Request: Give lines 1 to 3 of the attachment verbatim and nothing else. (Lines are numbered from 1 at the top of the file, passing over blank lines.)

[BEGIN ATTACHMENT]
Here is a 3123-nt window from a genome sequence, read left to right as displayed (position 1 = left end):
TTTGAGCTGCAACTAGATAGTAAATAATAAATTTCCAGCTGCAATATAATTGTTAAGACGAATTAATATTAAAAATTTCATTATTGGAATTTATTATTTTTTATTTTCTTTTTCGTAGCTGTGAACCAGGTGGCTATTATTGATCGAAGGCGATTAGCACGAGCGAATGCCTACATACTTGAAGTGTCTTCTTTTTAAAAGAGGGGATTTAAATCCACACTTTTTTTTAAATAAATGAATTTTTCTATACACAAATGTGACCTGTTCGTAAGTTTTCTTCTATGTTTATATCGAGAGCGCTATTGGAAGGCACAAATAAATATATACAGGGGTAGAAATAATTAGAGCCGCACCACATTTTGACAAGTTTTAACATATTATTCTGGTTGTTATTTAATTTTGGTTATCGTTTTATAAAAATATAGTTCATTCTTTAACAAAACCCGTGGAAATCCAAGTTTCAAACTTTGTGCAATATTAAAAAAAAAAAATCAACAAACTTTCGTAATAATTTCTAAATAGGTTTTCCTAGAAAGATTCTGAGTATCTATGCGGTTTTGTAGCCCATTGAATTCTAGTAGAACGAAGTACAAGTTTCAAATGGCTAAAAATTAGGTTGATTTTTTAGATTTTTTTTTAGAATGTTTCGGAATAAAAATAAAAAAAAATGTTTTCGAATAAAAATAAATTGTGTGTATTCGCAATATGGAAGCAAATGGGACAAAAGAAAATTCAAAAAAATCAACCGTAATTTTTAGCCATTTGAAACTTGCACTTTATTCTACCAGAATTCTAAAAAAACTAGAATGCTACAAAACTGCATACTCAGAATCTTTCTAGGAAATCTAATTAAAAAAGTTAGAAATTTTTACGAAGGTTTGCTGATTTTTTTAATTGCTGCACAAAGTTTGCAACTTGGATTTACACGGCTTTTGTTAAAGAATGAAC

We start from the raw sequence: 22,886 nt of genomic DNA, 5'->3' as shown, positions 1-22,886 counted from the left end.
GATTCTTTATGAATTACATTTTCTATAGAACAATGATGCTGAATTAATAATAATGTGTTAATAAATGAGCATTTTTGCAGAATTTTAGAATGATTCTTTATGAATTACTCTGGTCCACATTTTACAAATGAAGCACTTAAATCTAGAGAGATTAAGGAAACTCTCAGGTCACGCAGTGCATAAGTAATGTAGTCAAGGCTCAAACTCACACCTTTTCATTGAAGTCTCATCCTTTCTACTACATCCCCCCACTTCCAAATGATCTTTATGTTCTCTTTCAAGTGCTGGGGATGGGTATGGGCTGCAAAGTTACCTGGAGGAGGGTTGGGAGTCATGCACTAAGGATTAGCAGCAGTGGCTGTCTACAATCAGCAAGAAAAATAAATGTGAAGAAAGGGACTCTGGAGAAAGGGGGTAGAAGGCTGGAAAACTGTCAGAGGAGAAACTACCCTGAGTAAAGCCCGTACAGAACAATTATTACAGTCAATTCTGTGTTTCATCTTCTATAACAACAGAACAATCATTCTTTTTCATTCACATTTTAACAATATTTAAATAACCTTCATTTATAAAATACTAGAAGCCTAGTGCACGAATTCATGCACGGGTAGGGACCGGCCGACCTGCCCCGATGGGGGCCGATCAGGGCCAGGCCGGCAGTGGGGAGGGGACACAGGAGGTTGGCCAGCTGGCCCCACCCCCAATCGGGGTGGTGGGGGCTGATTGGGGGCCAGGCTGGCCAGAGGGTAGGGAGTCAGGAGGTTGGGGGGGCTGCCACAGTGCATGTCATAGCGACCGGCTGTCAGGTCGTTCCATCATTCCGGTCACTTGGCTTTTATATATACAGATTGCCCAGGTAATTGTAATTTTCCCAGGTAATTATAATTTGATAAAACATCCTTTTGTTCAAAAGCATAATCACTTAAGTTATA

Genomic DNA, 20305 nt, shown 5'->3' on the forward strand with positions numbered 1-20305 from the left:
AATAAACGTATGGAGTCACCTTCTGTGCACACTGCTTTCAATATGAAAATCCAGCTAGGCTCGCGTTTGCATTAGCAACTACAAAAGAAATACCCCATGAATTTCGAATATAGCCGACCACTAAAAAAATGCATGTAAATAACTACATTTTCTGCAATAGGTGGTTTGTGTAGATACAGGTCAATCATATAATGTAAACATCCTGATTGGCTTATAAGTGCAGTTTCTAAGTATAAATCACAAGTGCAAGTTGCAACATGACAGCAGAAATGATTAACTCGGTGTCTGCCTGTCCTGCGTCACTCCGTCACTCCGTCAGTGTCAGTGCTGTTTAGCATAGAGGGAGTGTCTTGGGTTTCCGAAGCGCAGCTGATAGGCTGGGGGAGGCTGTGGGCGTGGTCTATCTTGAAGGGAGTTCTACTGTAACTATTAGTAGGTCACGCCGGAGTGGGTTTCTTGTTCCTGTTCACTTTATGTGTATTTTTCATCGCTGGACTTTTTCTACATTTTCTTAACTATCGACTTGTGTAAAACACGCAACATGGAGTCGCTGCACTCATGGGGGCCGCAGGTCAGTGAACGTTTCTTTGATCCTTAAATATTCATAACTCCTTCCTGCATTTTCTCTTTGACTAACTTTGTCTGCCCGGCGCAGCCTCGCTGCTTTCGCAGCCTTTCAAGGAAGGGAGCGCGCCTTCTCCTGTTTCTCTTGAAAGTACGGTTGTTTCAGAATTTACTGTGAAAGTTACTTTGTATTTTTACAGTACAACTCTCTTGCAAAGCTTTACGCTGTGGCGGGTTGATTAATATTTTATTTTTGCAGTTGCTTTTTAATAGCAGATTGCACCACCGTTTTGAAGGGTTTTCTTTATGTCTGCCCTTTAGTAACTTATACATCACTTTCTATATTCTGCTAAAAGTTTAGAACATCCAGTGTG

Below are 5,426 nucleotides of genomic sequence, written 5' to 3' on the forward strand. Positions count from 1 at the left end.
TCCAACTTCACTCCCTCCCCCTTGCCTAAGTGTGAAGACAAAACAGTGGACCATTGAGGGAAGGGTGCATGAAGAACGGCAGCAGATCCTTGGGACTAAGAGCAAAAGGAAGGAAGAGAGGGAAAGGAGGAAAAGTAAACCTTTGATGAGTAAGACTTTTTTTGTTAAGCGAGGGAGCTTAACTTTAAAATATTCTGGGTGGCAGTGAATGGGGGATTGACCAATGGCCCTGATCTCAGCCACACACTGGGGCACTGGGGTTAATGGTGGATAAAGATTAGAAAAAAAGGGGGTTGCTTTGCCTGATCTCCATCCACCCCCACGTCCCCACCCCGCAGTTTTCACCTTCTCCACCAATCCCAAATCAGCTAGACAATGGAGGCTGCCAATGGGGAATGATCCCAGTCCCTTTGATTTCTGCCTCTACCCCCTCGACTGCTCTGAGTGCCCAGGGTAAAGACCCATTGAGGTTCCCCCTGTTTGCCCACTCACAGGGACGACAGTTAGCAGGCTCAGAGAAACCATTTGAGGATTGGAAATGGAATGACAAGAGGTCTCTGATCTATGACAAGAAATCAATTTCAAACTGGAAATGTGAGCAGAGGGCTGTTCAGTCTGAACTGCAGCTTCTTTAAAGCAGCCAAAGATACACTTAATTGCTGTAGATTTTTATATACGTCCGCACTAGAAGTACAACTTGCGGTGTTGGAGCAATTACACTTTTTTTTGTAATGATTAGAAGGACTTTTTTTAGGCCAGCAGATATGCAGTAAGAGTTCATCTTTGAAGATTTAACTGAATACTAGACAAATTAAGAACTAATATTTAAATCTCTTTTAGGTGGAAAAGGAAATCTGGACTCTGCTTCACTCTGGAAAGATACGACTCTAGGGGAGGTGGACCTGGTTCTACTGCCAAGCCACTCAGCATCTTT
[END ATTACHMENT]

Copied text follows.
Here is a 3123-nt window from a genome sequence, read left to right as displayed (position 1 = left end):
TTTGAGCTGCAACTAGATAGTAAATAATAAATTTCCAGCTGCAATATAATTGTTAAGACGAATTAATATTAAAAATTTCATTATTGGAATTTATTATTTTTTATTTTCTTTTTCGTAGCTGTGAACCAGGTGGCTATTATTGATCGAAGGCGATTAGCACGAGCGAATGCCTACATACTTGAAGTGTCTTCTTTTTAAAAGAGGGGATTTAAATCCACACTTTTTTTTAAATAAATGAATTTTTCTATACACAAATGTGACCTGTTCGTAAGTTTTCTTCTATGTTTATATCGAGAGCGCTATTGGAAGGCACAAATAAATATATACAGGGGTAGAAATAATTAGAGCCGCACCACATTTTGACAAGTTTTAACATATTATTCTGGTTGTTATTTAATTTTGGTTATCGTTTTATAAAAATATAGTTCATTCTTTAACAAAACCCGTGGAAATCCAAGTTTCAAACTTTGTGCAATATTAAAAAAAAAAAATCAACAAACTTTCGTAATAATTTCTAAATAGGTTTTCCTAGAAAGATTCTGAGTATCTATGCGGTTTTGTAGCCCATTGAATTCTAGTAGAACGAAGTACAAGTTTCAAATGGCTAAAAATTAGGTTGATTTTTTAGATTTTTTTTTAGAATGTTTCGGAATAAAAATAAAAAAAAATGTTTTCGAATAAAAATAAATTGTGTGTATTCGCAATATGGAAGCAAATGGGACAAAAGAAAATTCAAAAAAATCAACCGTAATTTTTAGCCATTTGAAACTTGCACTTTATTCTACCAGAATTCTAAAAAAACTAGAATGCTACAAAACTGCATACTCAGAATCTTTCTAGGAAATCTAATTAAAAAAGTTAGAAATTTTTACGAAGGTTTGCTGATTTTTTTAATTGCTGCACAAAGTTTGCAACTTGGATTTACACGGCTTTTGTTAAAGAATGAAC

We start from the raw sequence: 22,886 nt of genomic DNA, 5'->3' as shown, positions 1-22,886 counted from the left end.